Indulge in invigorating massages and ancestral beauty rituals at Monte-Carlo Bay Hotel & Resort and get pampered with seawater-based treatments at Thermes Marins Monte-Carlo too.
Tourists can also snag great buys at well-known shopping belts such as the One Monte-Carlo and the Metropole Shopping Center housing 80 boutiques.
For more unforgettable experiences, they can also watch a performance at the historical Opera de Monte-Carlo; tour the old town, Monaco-Ville; visit the well-loved Oceanographic Museum, the Cathedral and the Prince’s Palace; and try their luck at the majestic Casino de Monte-Carlo, built in 1863.
From Monaco, travellers can journey to other coastal cities along the Mediterranean – easily accessible by train, bus, or within a one-hour drive.
After arriving in Nice, the fifth-largest French city well-known for its unique art and culture on the riviera, visitors looking to lap up all the lux and glamour can venture towards iconic beach towns nearby such as Saint Jean Cap Ferrat and Beaulieu-sur-Mer or to artsy Cannes in the opposite direction.
Travellers keen to up their quotient on the sightseeing ante can trek through scenic villages like Antibes, Eze, Villefranche-sur-Mer, Vence and Grasse instead.
Resort town, Antibes, overlooks luxury yachts moored at the Port Vauban marina. The medieval city of Eze sits atop a hill crop with a Mediterranean Sea vantage point.
One of the most colourful and charming seaside towns in South France is Villefranche-sur-Mer, which citadelle and old city date from the 17th century, while Vence is a laidback, charming off-the-tourist-radar town. Its small neighbour, Saint Paul de Vence, is an artistic hotspot on the French Riviera, complete with contemporary art museums and galleries.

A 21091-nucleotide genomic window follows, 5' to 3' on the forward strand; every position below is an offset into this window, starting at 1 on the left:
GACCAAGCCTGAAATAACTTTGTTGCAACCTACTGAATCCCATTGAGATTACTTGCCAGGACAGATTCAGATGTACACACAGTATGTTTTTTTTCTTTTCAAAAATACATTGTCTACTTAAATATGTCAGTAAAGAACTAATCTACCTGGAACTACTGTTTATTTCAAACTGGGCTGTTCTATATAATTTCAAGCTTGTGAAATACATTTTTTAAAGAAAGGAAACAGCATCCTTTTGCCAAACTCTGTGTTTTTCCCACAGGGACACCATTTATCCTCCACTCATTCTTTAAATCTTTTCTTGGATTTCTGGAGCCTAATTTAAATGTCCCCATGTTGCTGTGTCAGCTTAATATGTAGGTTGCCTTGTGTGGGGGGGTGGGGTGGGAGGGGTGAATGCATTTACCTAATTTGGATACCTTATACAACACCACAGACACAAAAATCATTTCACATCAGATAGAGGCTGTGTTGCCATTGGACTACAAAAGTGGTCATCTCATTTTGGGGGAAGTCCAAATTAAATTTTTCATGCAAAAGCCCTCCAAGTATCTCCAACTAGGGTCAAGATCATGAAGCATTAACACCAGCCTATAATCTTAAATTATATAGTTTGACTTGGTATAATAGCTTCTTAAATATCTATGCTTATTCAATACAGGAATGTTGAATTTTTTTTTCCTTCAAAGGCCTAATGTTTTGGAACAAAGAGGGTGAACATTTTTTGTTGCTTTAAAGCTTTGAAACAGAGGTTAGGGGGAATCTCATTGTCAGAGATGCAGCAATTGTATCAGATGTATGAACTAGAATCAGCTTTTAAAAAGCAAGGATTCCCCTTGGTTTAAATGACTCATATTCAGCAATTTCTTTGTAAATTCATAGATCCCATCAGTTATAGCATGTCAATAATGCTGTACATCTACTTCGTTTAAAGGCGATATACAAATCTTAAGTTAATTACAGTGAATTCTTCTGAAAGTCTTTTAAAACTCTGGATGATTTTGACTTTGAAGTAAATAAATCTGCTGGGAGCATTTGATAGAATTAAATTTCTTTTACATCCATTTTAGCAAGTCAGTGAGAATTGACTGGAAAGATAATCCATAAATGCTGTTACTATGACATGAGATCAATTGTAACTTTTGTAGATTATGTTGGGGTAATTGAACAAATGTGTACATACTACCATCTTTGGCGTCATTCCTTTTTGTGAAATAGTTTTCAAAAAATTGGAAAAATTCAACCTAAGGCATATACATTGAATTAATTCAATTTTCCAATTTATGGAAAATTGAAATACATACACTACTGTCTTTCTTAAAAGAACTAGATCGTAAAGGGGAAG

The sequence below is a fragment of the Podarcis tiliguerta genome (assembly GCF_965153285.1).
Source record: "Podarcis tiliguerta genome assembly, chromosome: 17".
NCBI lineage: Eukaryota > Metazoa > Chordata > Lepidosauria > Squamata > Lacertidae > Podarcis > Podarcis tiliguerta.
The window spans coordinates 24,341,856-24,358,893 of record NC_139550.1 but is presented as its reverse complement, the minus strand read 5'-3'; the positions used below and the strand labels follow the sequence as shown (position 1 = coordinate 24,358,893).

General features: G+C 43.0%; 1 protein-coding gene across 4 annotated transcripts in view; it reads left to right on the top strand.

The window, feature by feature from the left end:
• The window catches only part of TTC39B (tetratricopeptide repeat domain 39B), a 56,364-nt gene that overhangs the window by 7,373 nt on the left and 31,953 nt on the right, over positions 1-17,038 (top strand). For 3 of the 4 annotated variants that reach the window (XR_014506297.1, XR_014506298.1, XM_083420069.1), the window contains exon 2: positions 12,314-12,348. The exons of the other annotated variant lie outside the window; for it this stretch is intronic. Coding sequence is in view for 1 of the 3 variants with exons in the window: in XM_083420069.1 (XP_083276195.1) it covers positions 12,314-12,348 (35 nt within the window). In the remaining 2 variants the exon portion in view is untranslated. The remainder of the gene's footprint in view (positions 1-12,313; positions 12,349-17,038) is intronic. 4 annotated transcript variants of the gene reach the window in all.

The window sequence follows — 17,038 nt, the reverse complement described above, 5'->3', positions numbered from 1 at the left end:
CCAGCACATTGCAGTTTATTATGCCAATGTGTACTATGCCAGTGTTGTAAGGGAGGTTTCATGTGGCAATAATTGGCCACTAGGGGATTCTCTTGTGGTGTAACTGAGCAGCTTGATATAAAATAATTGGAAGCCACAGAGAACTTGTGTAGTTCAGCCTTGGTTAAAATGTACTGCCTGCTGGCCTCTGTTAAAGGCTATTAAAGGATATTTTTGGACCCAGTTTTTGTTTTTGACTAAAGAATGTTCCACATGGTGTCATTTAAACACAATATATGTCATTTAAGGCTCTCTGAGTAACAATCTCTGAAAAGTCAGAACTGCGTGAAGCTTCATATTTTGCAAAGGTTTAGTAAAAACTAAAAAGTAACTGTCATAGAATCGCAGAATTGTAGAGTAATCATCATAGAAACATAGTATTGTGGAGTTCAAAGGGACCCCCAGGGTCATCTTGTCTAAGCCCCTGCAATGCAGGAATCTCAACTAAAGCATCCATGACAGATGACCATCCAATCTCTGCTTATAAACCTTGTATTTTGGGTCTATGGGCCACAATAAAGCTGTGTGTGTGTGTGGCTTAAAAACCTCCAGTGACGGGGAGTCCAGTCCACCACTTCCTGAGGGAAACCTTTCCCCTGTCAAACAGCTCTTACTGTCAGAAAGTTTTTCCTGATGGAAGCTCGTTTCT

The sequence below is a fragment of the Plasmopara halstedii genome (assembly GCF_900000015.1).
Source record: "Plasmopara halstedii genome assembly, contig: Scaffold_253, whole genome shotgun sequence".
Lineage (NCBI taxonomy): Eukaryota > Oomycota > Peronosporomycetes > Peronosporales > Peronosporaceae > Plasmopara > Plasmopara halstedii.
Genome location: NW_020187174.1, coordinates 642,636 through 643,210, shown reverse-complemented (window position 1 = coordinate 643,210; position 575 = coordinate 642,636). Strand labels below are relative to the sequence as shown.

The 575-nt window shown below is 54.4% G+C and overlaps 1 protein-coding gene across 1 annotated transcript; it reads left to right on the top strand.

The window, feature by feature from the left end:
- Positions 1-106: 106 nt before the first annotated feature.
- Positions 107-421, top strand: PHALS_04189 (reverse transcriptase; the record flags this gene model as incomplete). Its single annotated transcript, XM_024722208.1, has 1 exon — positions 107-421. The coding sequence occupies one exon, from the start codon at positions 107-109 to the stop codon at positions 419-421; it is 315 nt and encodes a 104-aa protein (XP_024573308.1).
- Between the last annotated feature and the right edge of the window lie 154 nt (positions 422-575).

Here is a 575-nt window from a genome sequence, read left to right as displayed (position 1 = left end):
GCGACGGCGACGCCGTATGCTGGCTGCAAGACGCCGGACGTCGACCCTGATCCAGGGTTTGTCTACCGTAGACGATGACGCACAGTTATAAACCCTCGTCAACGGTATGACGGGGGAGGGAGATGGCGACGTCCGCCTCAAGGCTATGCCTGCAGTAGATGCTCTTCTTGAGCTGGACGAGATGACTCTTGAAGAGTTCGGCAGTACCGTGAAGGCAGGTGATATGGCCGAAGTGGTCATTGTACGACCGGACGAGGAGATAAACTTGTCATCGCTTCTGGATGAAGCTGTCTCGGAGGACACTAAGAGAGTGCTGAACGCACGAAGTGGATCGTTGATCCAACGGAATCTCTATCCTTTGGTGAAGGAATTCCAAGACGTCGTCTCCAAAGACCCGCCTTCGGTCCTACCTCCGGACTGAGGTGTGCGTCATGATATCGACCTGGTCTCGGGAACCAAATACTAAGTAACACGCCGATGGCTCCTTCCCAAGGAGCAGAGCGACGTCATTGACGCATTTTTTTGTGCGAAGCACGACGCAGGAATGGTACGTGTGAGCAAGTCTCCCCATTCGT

Curious travellers can go on a perfumery tour in Grasse, the world’s mecca of the perfume industry. Closer to Monaco, they can personalise their own bottled scent at Fragonard and Gallimard perfumeries branches in Eze-sur-Mer.
All these locations are easily accessible from Monaco, making day-trips a very convenient option.
For those who want to follow the road made famous by Grace Kelly and Cary Grant in Hitchcock’s To Catch a Thief, as they picnic while admiring the view over Monaco, they can access it from the village of La Turbie, France – here they can admire the 2,000-year-old tower, Trophy of Augustus, which once marked one of the frontiers of the Roman Empire.
Located nearby La Turbie is the Monte-Carlo Golf Club. Managed by the Monte-Carlo SBM group, the golf course sits 900 metres above sea level, boasting vantage views over the Mediterranean Sea, and the Alps in the background.